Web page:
Contemporary literary criticism in the Philippines: preliminary notes*
by J. Neil C. Garcia

What I will read to you this afternoon comes out of my experience editing The Likhaan Book of Philippine Criticism, a project of the Likhaan: UP Creative Writing Center. As such, my remarks are going to gravitate around the fact that for this book, I have needed to profess my dual loves, to wear my two hats—as poet and as literary critic—and to do so in the least schizoid manner I could manage. After giving my observations regarding the current state of literary criticism in the country—both as it is practiced in most collegiate classrooms, and as it is textually produced, chiefly in the national center, Manila—I shall provide a brief summary of the best local criticism that has been written in English in recent years. I shall accomplish this by classifying the different critical essays that I selected in The Likhaan Book, and by describing, rather briefly, those particular works of criticism that may be said to be more remarkable than the rest. It may not be a completely irrelevant fact that most of them happen to have been written by practicing writers. Admittedly, my intention in this presentation is not so much a descriptive as a polemical one. Just exactly what this polemic is should become obvious early enough.

Over and again, we’ve heard it preached: literary criticism, thanks to Roland Barthes and the post-structuralists, need not be literature’s inimical or parasitic supplement, inasmuch as both are instances of what has now been routinely called text—a demonic production, a stereographic plurality, an open-ended activity of signification.[1] Thus, the creative text should no longer be given interpretive primacy in the final analysis, for what a critic reads into/writes about it eventually becomes an inalienable part of it: an intertext. And we have heard it said, in this regard, that all texts are intertexts of some sort or other.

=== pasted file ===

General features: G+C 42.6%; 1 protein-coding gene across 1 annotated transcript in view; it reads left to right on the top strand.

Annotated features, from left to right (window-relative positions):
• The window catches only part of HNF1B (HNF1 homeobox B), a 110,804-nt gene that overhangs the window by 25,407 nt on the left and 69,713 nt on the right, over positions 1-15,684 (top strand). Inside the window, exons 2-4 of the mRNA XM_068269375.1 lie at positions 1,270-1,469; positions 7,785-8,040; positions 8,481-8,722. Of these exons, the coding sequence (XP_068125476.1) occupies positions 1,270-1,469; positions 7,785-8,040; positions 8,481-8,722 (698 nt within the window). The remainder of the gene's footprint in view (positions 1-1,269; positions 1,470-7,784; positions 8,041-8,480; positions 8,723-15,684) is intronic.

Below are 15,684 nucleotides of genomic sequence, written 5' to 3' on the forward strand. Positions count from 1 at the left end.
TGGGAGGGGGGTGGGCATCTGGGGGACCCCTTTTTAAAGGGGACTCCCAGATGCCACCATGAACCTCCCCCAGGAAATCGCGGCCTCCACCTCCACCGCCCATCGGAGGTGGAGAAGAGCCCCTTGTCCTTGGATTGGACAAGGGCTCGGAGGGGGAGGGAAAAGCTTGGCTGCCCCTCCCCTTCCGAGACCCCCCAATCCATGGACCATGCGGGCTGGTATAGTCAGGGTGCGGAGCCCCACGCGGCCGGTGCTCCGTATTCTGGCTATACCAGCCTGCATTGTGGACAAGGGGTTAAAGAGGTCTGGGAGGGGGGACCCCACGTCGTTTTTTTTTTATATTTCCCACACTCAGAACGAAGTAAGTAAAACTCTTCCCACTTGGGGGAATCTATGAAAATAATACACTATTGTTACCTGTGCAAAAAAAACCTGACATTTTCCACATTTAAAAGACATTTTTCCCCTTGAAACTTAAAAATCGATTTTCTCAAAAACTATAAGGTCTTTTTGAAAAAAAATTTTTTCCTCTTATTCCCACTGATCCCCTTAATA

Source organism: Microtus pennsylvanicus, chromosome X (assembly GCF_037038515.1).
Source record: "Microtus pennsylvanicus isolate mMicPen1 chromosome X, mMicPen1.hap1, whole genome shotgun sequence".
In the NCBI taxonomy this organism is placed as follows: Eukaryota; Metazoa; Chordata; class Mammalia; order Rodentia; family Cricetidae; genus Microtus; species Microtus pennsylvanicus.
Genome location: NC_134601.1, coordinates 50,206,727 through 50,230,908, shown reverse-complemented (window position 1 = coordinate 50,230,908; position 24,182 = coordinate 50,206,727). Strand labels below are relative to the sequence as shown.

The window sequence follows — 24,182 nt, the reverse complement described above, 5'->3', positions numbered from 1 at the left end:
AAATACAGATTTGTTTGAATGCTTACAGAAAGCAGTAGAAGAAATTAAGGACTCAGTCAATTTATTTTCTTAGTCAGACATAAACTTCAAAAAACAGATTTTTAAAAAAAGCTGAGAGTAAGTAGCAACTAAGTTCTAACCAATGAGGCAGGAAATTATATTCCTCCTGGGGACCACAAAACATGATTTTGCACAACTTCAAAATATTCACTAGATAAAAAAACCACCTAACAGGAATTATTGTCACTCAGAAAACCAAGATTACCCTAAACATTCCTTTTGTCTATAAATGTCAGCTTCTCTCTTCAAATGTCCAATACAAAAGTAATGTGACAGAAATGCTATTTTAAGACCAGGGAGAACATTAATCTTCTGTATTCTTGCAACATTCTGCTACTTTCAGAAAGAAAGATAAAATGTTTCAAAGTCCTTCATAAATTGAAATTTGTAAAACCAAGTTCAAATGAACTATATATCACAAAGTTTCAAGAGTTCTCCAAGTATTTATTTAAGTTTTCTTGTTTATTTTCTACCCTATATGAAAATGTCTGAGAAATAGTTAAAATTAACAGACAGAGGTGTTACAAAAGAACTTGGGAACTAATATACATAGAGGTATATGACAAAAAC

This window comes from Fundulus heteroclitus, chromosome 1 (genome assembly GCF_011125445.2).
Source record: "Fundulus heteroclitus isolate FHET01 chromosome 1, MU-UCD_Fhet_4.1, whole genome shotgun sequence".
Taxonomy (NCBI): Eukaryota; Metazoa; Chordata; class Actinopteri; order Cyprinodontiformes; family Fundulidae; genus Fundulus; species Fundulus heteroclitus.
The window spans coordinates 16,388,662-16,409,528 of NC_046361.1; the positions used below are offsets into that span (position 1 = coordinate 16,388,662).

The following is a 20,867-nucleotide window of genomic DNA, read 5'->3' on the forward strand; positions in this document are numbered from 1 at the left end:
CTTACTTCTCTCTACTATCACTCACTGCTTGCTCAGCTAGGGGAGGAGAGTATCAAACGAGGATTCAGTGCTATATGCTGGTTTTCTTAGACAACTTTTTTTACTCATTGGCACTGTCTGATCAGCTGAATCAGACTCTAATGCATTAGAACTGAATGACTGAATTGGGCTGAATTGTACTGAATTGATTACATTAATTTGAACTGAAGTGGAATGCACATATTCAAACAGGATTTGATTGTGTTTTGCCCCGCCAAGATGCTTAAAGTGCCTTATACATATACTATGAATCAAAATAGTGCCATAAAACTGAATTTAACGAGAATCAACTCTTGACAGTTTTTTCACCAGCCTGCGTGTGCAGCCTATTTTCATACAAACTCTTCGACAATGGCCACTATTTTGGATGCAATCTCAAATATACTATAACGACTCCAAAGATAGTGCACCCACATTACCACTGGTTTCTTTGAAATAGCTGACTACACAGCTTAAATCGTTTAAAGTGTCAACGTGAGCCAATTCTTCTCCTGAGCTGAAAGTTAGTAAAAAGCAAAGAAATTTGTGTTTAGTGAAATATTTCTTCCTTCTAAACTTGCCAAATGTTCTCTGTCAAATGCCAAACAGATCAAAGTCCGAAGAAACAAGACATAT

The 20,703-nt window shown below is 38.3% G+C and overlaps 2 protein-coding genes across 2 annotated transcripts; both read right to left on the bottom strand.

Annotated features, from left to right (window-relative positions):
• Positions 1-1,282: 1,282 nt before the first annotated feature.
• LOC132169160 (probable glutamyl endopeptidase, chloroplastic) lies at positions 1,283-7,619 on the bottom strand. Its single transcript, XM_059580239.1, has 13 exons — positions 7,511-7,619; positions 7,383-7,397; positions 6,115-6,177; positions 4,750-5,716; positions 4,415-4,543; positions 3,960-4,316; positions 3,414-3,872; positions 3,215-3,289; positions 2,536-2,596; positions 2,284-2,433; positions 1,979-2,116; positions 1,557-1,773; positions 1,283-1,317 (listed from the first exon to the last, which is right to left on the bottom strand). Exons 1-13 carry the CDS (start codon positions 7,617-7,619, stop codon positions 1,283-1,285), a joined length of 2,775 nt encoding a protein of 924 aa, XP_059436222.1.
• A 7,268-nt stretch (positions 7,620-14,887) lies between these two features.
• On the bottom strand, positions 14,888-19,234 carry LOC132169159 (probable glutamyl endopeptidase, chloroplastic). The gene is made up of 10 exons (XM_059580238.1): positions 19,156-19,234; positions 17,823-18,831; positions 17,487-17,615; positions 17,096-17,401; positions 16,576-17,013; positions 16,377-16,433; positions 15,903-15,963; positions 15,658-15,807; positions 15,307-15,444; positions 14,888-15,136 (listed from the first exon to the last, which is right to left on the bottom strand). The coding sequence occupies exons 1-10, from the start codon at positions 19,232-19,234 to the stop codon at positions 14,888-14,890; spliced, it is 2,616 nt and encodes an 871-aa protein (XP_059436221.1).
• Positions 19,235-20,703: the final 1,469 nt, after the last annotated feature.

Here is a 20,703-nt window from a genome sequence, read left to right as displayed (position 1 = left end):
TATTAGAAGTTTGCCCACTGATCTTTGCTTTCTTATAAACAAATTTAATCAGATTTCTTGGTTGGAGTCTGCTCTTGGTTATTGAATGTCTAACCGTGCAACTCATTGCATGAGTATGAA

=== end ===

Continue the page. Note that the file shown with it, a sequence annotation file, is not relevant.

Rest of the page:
While it remains unclear whether this prescription to dismantle the creative/critical binary has been followed seriously in the West, certainly in the Philippines it would seem to be how things are and most likely will always be: over the years, our writers have demonstrated themselves to be rather avid purveyors of literary criticism, either of their own or other writers’ works.

In 1998, I enjoyed the good fortune of editing The Likhaan Book of Philippine Criticism, which was intended to be a decennial anthology of the best essays of literary criticism being written in English by Filipinos about the various literatures of the Philippines. Of the fact that a mutually inclusive relationship, if only by virtue of provenance alone, obtains between creative writing and the otherwise discrete activity of producing critiques and literary analyses, this self-same book provides eloquent proof. As it is, The Likhaan Book of Philippine Criticism consists  of twenty-three samples of “recent” or “contemporary” Philippine literary criticism, and it is part of a series of titles in Philippine literature being put forth by the Likhaan, the Creative Writing Center of the University of the Philippines, where I serve as an associate for poetry.  While the Likhaan, as an institution, has always been known as a moving force behind the sustained creation of literature in this country, sponsoring yearly workshops for aspiring writers in various languages and genres, it is only with the publication of this critical anthology that it may be said to officially acknowledge—at long last!—its gleeful complicity with that amazing open secret: writers, if only in this part of the textual world, make for the best critics.